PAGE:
Tiny Trax – PSVR Review

We’re always happy when a dev team that we respect adopts the PSVR tech and when FuturLab announced Tiny Trax, we were chuffed.  Aside from their very well received Velocity games, we also lost a fair bit of time to Surge Deluxe which an underrated puzzler for the Vita.

This time around, the Brighton-based crew have brought us a genuinely unique game.  Tiny Trax takes slot racing (Scalextric as we know it over here) and literally turns it on its head.  Unlike most VR games where you are part of the action directly, this is essentially an overhead racing game in the style of Micro Machines or Super Sprint but untethered from the 2D plane.

The game offers four car races on tracks that go up, down, along walls and upside down around you.  You are sat facing the action, much like you would be with a real slot racing track but you’ll be using all of your neck muscles to keep up with the action.  It feels comfortable though and is such a simple and natural way to play that it makes you wonder why no-one else has thought of this before.

The racing action is relatively simple to understand but has some room for error.  You can accelerate, steer (so it’s not really a slot car racer even though the game has you running along two slot tracks) and boost.  When you take a corner, you have to judge how much to steer.  Too little or too much and you’ll lose speed.  If you can just push it a little more than is natural and you’ll earn some boost which you activate by holding X.

It’s a basic system but one that enables good players to really refine their technique and set some amazing times.  The only downside to all this is that the AI is just too challenging initially and this will put off many players.  We’d have liked to see some difficulty settings in order to coax the player along towards getting good and as the tracks get more complicated, you’ll realise that one misstep will can ruin your race which makes you realise that the key to success is learning the tracks.

It takes a game style that should be very intuitive and relaxed and makes it somewhat unenjoyable.  Persistence is the key but given that the game is limited to just twelve tracks, there’s not much longevity on offer here.   That said, this all comes at a very reasonable price and players who master the game are going to have played the hell out of it.

On the plus side, the game offers online play (although it’s a tad barren out there in the lobbies) and visually it looks great.  The tracks are set across a tropical/pirate based environment, a fire and ice volcano setting and finally a futuristic space one.  It looks good and the track design literally has the action playing out around your head.  Sometimes the game trades visual drama for track visibility and that’s a mistake but as far as VR games go, this one feels like it makes good use of the tech.  Especially when you lean forward to look through loops in the track or duck down to dunk yourself underwater.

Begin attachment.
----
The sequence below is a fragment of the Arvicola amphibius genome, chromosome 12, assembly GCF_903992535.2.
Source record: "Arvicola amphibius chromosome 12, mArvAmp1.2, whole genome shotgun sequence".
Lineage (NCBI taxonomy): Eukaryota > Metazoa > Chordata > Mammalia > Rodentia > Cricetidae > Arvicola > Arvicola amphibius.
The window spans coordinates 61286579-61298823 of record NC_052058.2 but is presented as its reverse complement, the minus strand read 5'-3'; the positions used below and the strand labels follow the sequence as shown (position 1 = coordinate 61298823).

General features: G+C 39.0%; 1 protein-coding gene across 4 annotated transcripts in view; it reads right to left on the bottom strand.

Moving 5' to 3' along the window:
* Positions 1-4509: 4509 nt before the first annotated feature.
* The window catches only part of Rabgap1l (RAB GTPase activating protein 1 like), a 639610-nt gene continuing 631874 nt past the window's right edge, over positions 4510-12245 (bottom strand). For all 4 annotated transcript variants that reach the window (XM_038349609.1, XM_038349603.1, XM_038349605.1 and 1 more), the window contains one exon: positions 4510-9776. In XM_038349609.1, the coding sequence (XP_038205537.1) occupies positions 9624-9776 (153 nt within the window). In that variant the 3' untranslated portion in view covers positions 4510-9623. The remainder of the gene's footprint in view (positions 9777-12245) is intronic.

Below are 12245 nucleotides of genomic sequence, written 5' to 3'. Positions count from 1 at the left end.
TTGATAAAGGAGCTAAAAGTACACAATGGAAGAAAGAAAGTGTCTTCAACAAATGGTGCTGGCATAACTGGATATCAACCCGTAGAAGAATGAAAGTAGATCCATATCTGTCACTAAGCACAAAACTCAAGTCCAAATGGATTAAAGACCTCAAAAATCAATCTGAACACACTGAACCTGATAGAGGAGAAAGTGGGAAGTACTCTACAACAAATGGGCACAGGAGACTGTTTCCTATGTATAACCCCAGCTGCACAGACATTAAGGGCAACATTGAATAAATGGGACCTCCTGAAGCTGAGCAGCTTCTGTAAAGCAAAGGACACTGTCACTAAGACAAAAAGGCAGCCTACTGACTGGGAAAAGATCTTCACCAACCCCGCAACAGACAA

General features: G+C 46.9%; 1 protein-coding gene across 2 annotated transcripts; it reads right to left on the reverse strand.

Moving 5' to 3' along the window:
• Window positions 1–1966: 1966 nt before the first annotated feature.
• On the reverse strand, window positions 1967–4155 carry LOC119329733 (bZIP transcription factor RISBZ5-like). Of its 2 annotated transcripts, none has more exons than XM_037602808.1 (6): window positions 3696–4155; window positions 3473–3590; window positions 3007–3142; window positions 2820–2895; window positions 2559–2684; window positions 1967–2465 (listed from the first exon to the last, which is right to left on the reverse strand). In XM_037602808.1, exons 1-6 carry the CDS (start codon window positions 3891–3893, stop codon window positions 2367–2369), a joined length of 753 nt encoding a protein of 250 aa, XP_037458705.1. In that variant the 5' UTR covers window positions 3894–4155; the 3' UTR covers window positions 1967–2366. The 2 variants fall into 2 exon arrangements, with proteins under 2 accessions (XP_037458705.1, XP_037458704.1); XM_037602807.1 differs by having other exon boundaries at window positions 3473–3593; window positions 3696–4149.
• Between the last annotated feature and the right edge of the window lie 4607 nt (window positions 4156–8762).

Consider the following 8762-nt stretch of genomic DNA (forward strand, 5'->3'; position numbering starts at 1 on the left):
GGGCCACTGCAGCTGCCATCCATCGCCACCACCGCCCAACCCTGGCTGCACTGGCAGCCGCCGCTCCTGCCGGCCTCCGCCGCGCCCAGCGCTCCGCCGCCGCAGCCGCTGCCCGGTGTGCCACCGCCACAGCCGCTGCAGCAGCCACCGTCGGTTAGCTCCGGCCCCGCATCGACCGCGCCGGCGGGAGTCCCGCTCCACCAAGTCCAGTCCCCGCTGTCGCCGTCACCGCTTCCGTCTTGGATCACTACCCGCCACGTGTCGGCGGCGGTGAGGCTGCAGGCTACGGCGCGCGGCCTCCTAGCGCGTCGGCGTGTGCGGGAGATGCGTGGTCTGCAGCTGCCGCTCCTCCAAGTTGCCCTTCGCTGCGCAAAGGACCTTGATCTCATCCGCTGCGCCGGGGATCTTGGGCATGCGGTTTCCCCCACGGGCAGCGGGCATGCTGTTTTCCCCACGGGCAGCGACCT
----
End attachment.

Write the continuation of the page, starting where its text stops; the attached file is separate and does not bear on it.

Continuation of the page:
Ultimately, we wanted to love Tiny Trax.  We love the idea, we love the use of VR and we hope to eventually love the game itself but after a few days with it, we’re not really enjoying it.  Patch in an easy mode or at least just level out the AI and we’ll be very happy.  Until then we’re a little bit too frustrated to recommend the game to casual players but if you’ve got the skill, or persistence, to take on the challenge, and a PSVR headset, then this is well worth a look.

Tiny Trax
7 Overall
+ Great use of VR
+ Very inventive tracks
+ Easy to grasp gameplay
- Really needs some difficulty settings
- Just twelve tracks
Tiny Trax is a racing game that uses VR in a brilliant and clever way. There's not much content here though and the single player campaign can be just too unforgiving which is at odds with the game's cheerful atmosphere.

About Richie

Rich is the editor of PlayStation Country. He likes his games lemony and low-budget with a lot of charm. This isn't his photo. That'll be Rik Mayall.

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